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Project Details

Mapping Deep Corals in the U.S. South Atlantic to Conserve Vulnerable Fish Habitat and Ecosystems

Project Status: This project began in April 2009 and was completed in November 2012

Deep-sea corals provide important habitats for many marine species, including commercial fish. We collected available bathymetric information in the U.S. South Atlantic as part of an initiative of the Deep Sea Coral Research and Technology Program. The data will be used to target areas for deep-sea coral surveys and to develop a predictive model to identify where deep-sea corals are likely to occur. The information will help coastal managers conserve these fragile ecosystems.

Why We Care
Deep-sea corals are known to support deep-water communities, including economically important fishes, such as snapper, grouper, red shrimp, and golden crab. These corals are slow-growing, long-lived, and particularly vulnerable to disturbance. We need a deeper understanding of these habitats and where they occur to protect the wildlife dependent on these important ecosystems.

What We Did
We aggregated all existing bathymetric and related data concerning the U.S. South Atlantic region. The information was then used to target locations for deep-sea coral surveys using remotely operated vehicles and submersibles. The project also developed spatial models to predict where deep-sea corals could be expected to be found.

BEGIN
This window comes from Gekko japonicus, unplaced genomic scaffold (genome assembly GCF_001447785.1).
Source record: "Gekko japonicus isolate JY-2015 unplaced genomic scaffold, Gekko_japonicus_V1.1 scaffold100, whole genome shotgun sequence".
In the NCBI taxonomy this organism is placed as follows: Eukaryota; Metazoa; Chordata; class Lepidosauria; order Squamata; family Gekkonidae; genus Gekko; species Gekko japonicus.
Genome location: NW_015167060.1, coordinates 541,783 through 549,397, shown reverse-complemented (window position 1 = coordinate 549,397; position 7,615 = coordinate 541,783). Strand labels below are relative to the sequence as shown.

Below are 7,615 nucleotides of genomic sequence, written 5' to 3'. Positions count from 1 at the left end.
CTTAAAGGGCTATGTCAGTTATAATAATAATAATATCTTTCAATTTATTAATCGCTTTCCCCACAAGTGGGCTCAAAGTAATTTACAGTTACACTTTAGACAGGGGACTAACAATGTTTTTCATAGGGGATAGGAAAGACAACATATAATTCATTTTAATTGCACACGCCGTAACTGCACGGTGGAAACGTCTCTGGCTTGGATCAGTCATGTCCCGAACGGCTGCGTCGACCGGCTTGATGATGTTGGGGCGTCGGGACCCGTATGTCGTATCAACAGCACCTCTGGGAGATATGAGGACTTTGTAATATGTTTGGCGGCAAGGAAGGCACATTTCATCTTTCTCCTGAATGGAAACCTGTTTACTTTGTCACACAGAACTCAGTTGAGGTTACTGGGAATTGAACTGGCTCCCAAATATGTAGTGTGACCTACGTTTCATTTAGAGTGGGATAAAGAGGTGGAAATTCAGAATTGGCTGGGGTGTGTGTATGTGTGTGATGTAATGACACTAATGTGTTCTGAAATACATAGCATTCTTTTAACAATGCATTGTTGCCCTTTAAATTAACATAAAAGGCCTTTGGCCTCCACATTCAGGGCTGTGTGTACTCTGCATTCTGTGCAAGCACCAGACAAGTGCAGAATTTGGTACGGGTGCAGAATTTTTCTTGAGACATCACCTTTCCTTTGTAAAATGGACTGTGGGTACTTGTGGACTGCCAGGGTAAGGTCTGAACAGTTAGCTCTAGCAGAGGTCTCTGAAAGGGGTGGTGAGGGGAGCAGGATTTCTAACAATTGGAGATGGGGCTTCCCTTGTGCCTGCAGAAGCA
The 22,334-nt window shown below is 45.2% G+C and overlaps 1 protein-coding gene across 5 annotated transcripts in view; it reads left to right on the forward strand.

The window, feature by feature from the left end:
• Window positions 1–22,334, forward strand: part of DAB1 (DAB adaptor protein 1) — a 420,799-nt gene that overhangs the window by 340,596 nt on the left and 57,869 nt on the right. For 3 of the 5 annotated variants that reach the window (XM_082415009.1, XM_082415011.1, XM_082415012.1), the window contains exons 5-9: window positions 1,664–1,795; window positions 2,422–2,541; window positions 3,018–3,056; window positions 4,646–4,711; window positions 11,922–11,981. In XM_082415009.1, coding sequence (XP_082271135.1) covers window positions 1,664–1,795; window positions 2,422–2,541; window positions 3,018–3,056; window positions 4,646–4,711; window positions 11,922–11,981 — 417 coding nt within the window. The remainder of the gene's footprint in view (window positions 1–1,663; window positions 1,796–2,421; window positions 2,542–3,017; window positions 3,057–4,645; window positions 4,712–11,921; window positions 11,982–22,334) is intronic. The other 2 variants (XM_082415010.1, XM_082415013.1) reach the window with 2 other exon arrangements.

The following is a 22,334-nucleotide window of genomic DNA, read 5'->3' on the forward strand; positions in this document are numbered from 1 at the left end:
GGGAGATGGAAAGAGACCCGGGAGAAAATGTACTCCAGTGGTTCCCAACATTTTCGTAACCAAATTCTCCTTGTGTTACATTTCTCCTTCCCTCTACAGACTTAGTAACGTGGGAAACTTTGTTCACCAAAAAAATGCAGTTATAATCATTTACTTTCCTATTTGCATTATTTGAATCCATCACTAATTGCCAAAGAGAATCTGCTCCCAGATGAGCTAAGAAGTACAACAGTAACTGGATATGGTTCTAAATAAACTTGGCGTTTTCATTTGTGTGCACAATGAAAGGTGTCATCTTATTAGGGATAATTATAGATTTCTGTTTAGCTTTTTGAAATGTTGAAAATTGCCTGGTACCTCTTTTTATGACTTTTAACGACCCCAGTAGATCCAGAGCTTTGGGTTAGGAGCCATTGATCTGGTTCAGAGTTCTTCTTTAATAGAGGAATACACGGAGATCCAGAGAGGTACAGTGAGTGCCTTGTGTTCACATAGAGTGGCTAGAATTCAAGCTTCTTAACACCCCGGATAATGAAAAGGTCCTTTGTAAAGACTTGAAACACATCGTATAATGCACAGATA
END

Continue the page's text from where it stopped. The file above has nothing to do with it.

What We Found
This project identified several areas that were likely to be deep sea coral reefs. These areas were later surveyed and did indeed contain significant new areas of deep sea coral ecosystems. Approximately 10,100 square kilometers (3,900 square miles) of seafloor were mapped during the first three years of this project. These were high-priority areas for the South Atlantic Fishery Management Council, and the results will assist with their evaluations of protected areas for deep sea corals.

Next Steps
The next step for this project is to develop a predictive model for deep sea corals. We will also be supporting the needs of the South Atlantic Fishery Management Council as they review management measures designed to protect these fragile ecosystems.

Regions of Study: Atlantic Ocean, Atlantic Seaboard, Florida, Georgia, North Carolina, South Carolina

Primary Contacts: Dan Dorfman, Tim Battista, John Christensen

Research Theme: Science for Coastal Ecosystem Management (Seafloor Mapping, Biogeographic Assessment, Coral)

Related NCCOS Center: CCMA

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 Data Collections

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